Hospitals Infected Patients With The Coronavirus: The Guardian reported on 24 March that Marita Edwards had become the first person to die in the UK during the pandemic after contracting coronavirus in hospital.
The otherwise-fit 80-year-old went into the Royal Gwent hospital in Newport on 28 February for a routine gallbladder operation but tested positive for Covid-19 on 19 March and died the next day.
A week earlier consultant cardiologist Dr Mark Gallagher told the Guardian about a 79-year-old woman who was admitted to his hospital in London for a non-urgent operation.
She was diagnosed with Covid-19, which “she almost certainly acquired on our wards” and was put on a ventilator, but died.
About 50 doctors and nurses had treated her, but none had been tested to see if they had the virus, he said.
On 3 March NHS England acknowledged that hospital-acquired Covid-19 was a possibility when it announced that thousands of patients in intensive care would be tested for Covid-19 to try and identify anyone who had caught it there after cases emerged in Europe.
Dr Paul Donaldson, the general secretary of the Hospital Consultants and Specialists Association, a doctors’ trade union, said:
“It seems to be a significant number of anecdotal cases that are reported to us that are nosocomial infection of Covid-19 by many doctors throughout the country. They comment that they are aware of cases in their hospitals.”
Donaldson, who is a microbiologist, added: “They are concerned that a greater number of patients are becoming infected than they would like.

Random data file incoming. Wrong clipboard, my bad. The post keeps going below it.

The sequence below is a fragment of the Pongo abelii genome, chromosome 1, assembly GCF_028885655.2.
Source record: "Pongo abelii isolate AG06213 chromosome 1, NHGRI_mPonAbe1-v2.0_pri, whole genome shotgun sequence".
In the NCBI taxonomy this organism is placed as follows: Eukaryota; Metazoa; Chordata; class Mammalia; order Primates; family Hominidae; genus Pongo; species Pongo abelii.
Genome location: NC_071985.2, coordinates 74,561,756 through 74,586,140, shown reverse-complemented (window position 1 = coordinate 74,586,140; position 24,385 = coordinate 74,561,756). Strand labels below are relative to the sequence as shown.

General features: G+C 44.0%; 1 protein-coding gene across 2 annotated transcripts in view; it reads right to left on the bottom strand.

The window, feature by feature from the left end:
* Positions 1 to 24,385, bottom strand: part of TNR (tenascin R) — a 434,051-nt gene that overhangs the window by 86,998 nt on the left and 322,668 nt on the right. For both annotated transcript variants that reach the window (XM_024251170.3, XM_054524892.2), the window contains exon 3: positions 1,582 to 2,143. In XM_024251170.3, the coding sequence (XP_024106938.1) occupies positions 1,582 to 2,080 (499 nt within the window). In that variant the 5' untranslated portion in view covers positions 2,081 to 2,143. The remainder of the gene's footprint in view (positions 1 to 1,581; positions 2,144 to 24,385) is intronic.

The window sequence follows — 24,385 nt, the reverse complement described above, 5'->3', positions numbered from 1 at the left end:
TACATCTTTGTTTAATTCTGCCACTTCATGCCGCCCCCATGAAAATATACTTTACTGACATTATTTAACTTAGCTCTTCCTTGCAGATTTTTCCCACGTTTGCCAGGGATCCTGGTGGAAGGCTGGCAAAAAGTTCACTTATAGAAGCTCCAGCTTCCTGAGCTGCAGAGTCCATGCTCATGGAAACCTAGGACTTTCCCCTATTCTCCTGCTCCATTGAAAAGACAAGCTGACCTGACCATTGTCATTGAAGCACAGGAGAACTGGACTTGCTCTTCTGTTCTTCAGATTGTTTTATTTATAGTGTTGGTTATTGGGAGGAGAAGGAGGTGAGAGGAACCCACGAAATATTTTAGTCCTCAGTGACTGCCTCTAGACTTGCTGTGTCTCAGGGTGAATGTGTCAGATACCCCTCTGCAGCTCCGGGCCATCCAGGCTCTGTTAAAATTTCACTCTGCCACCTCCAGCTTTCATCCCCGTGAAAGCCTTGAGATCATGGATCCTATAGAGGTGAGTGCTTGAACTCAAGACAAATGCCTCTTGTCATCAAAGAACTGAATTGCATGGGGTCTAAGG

They and we at the HCSA worry that the inadequacy of PPE might be contributing to this increase in nosocomial infections.”
Dr Alison Pittard, the dean of the Faculty of Intensive Care Medicine, which represents intensive care specialist staff, said: “I’m very concerned that the incidence of [hospital-acquired] infection has gone up during this pandemic.
It’s conceivable that asymptomatic staff may unintentionally infect some patients and that could be a mode of transmission and help explain the rise in intra-hospital infection.”
Pittard said there had been cases of patients being who had been kept alive on a ventilator because of Covid-19 who were then diagnosed with a secondary infection called ventilator-associated pneumonia that they had acquired during their stay.
It is understood that the NHS has no reliable figures for the extent of hospital-acquired Covid-19 but would be issuing guidance to hospitals to help them prevent such spread.
An NHS spokesperson said: “This new global health pandemic meant the NHS has faced an unprecedented health challenge, but hospitals have very established and highly effective mechanisms for infection prevention and control, that clinicians are well trained in to care for desperately unwell patients.
“PHE is conducting a survey to estimate the proportion of asymptomatic healthcare workers that have detectable SARSars-CoVv-2 virus in their nose and throat to inform development of relevant guidance.”
A senior consultant said hospital-acquired Covid-19 could mean that it might not be safe for the growing number of patients who would be coming into hospital for a planned operation, as the NHS attempts to return to normal, pre-pandemic functioning.
They said: “We know from the significant fall in hospital A&E attendances and admissions, many for serious medical conditions, that many people are worried about coming into hospital and catching the virus.
“This shows they are right to be worried; there is real risk. It mirrors the known risk for NHS frontline staff. NHS leadership now have early data to prove this hypothesis.”